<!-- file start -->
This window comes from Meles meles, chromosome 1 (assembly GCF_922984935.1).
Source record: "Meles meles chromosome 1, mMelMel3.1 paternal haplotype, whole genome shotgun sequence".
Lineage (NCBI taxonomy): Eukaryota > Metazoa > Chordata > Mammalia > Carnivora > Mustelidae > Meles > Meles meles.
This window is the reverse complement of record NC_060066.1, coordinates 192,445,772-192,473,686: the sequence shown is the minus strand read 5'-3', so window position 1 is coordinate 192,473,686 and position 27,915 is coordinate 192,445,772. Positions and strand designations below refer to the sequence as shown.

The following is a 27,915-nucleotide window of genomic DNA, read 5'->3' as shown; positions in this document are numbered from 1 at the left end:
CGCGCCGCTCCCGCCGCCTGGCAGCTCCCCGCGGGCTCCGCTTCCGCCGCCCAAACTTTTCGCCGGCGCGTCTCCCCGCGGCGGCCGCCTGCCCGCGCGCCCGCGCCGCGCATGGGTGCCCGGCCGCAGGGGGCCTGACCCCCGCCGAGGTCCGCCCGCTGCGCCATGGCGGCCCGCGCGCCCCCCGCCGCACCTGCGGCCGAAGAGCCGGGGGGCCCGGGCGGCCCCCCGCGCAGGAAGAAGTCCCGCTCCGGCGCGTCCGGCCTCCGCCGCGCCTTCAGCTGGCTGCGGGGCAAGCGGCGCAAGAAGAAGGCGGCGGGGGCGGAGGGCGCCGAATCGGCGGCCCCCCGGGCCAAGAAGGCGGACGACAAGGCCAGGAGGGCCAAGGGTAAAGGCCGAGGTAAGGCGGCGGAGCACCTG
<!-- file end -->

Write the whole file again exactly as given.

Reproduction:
This window comes from Meles meles, chromosome 1 (assembly GCF_922984935.1).
Source record: "Meles meles chromosome 1, mMelMel3.1 paternal haplotype, whole genome shotgun sequence".
Lineage (NCBI taxonomy): Eukaryota > Metazoa > Chordata > Mammalia > Carnivora > Mustelidae > Meles > Meles meles.
This window is the reverse complement of record NC_060066.1, coordinates 192,445,772-192,473,686: the sequence shown is the minus strand read 5'-3', so window position 1 is coordinate 192,473,686 and position 27,915 is coordinate 192,445,772. Positions and strand designations below refer to the sequence as shown.

The following is a 27,915-nucleotide window of genomic DNA, read 5'->3' as shown; positions in this document are numbered from 1 at the left end:
CGCGCCGCTCCCGCCGCCTGGCAGCTCCCCGCGGGCTCCGCTTCCGCCGCCCAAACTTTTCGCCGGCGCGTCTCCCCGCGGCGGCCGCCTGCCCGCGCGCCCGCGCCGCGCATGGGTGCCCGGCCGCAGGGGGCCTGACCCCCGCCGAGGTCCGCCCGCTGCGCCATGGCGGCCCGCGCGCCCCCCGCCGCACCTGCGGCCGAAGAGCCGGGGGGCCCGGGCGGCCCCCCGCGCAGGAAGAAGTCCCGCTCCGGCGCGTCCGGCCTCCGCCGCGCCTTCAGCTGGCTGCGGGGCAAGCGGCGCAAGAAGAAGGCGGCGGGGGCGGAGGGCGCCGAATCGGCGGCCCCCCGGGCCAAGAAGGCGGACGACAAGGCCAGGAGGGCCAAGGGTAAAGGCCGAGGTAAGGCGGCGGAGCACCTG